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Review: Honda Brio automatic

Driven December 2012

Review: Honda Brio automatic

Indian manufacturers don’t really seem to be applying any method to the madness. Why are we saying this? Well, look around: while cars beyond Rs 20 lakh, (almost always chauffeur driven) come with automatic gearbox options, there’s nothing much for the self-driven 'aam aadmi' who goes mental driving in crazy city traffic. Surely an easy-on-the-wallet automatic option would help. There’s only the Hyundai i10 and the Maruti A-Star in the sub-Rs 6 lakh category. Honda knows this and has decided to bring in the Brio automatic, which borrows the City’s five-speed automatic gearbox. And as slushboxes go, it’s a pretty good one.

The gearshifts are smooth and effortless. You can also slot the gearbox in D3, 2 and 1. As the names suggest, this means the gear won’t go beyond third, second and first respectively. Slotting into 2 and 1 is ideal, say when you're coming down a hill and you want to keep the gearing short to use engine braking. D3 is great when you want to spin the engine high into its rev range and access the vast reserves of power at the top.

Add to that the compact dimensions and light steering and you see why we think this is a hassle-free car for town use. The steering is accurate and weighs up nicely. The Brio’s taut suspension and agile nature means this is as close as you'll get to go-kart chuckability while driving a city hatch. The 88bhp 1.2-litre i-VTEC engine reminds you why we love Honda petrol engines so much. It’s silky smooth, loves to rev and has a nice meaty roar when you close in on the redline.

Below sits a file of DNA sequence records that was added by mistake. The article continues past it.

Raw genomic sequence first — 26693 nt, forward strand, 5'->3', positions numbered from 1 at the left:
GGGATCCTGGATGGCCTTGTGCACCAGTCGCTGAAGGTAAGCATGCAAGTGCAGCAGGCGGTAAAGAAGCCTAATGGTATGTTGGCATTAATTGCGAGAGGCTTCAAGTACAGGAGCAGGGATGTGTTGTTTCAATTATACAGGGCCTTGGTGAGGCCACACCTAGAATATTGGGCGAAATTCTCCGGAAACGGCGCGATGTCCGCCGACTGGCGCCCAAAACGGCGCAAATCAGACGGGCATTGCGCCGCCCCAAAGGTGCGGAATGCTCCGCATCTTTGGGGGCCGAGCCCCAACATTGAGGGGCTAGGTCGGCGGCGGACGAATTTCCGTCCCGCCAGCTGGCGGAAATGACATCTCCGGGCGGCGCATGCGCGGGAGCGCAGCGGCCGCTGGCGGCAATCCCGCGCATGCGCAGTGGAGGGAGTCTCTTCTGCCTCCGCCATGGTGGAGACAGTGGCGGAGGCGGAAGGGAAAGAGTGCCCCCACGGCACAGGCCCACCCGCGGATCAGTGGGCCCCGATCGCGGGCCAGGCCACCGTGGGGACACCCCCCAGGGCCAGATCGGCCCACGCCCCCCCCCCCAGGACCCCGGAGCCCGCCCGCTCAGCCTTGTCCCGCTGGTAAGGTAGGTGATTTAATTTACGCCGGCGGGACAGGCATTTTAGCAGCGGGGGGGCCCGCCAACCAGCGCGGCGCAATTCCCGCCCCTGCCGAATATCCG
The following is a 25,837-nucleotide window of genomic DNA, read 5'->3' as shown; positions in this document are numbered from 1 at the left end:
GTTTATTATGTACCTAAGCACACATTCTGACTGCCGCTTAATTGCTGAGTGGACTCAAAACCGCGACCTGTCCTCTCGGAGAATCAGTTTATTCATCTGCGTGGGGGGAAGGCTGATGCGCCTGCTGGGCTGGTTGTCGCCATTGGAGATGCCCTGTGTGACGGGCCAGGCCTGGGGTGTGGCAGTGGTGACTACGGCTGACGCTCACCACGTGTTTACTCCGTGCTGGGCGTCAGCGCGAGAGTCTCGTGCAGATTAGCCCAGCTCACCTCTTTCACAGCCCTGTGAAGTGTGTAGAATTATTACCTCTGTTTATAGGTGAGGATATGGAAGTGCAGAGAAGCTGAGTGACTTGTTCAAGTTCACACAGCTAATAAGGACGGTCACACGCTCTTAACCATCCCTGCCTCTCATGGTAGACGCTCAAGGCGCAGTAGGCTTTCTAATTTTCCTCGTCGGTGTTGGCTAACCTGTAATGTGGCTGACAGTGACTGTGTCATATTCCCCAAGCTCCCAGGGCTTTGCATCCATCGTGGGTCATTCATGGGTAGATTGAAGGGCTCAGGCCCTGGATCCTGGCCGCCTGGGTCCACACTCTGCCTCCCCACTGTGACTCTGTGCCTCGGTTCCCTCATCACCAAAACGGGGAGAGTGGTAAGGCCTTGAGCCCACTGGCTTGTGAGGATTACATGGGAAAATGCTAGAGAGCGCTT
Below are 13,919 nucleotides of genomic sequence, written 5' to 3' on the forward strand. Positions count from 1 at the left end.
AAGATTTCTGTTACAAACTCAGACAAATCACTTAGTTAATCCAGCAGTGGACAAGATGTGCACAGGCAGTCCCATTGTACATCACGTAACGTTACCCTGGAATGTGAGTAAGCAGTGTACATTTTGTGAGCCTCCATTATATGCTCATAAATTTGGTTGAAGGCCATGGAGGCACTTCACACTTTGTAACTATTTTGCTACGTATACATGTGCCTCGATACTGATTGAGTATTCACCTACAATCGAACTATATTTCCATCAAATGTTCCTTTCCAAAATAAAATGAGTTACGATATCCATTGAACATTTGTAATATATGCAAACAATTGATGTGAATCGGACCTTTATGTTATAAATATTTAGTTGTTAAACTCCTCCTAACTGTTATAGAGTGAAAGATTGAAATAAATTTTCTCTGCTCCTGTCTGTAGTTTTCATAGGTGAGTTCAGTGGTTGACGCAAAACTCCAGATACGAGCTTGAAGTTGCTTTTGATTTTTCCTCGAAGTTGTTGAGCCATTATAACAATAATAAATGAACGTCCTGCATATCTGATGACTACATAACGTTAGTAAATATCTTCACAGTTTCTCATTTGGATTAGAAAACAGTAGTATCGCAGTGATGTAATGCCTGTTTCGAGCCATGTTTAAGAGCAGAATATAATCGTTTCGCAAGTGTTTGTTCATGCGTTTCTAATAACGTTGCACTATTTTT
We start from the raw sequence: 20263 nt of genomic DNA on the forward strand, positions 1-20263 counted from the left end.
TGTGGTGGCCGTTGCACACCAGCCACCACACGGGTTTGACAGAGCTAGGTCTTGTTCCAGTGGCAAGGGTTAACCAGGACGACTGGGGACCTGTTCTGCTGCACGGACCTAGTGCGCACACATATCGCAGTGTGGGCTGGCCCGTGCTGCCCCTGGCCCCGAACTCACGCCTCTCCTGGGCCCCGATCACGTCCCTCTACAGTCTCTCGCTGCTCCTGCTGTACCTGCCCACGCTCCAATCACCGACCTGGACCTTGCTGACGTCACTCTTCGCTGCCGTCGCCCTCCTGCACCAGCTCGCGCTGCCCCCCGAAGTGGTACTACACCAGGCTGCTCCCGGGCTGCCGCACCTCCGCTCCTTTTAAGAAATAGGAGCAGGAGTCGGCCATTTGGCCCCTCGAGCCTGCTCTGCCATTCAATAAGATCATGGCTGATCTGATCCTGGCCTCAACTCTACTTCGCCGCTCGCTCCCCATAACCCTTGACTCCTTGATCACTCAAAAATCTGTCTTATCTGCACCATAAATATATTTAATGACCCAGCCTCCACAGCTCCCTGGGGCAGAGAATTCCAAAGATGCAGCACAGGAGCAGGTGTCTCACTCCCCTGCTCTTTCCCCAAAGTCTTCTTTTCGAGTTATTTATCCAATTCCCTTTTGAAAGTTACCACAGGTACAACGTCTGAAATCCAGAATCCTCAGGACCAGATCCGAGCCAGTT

On the highway, despite its compact dimensions, the Brio always feels as composed as some large sedans. Even the roughest road surfaces have their work cut out when it comes to ruffling the Brio’s suspension. Little enters the cabin at higher speeds.

But the best part, thanks to the flexible gearing, is that we were going in excess of 110kph with the engine spinning at a lazy 2,000rpm and the ECO light still on, which means you should get decent economy as well. The on-board fuel meter showed 12.9kpl overall, but we’ll reserve our judgment on that until a full test.

Where we were disappointed a bit was on acceleration. When you urgently need power for a quick overtaking move over that slow-moving state transport bus and you shove the accelerator all the way into the floor, there's a ferocious roar from the engine, but for a long couple of seconds, nothing much happens down at the wheel end of the business. It's adequate, but you wish it was quicker. It’s better to use the shifter manually and go down a gear (or two) to D3 to keep the engine on the boil. It appears the Brio automatic prefers relaxed driving to being an enthusiast's weapon of choice.

It's only available in the 'S (O)' and 'V' versions of the car, so it costs upwards of Rs 6-6.5 lakh on-road, Delhi. You do get a fully loaded car for the price, though. Things like alloy wheels, ABS and airbags along with a brilliant audio system are part of the deal. But there are still a couple of things missing. There's no dead pedal, which is a gross oversight. And there's no climate control even on the top end, which robs the car of a plush feel. That's a shame since the cabin is excellent, both on quality and style.

In the end, it’s a Honda, it’s a bit expensive and it’s still fun to drive. It does have noticeable transmission lag, but you can always pretend there’s a giant turbo causing all the trouble. Works for us every time.

Ashish MasihBook Now

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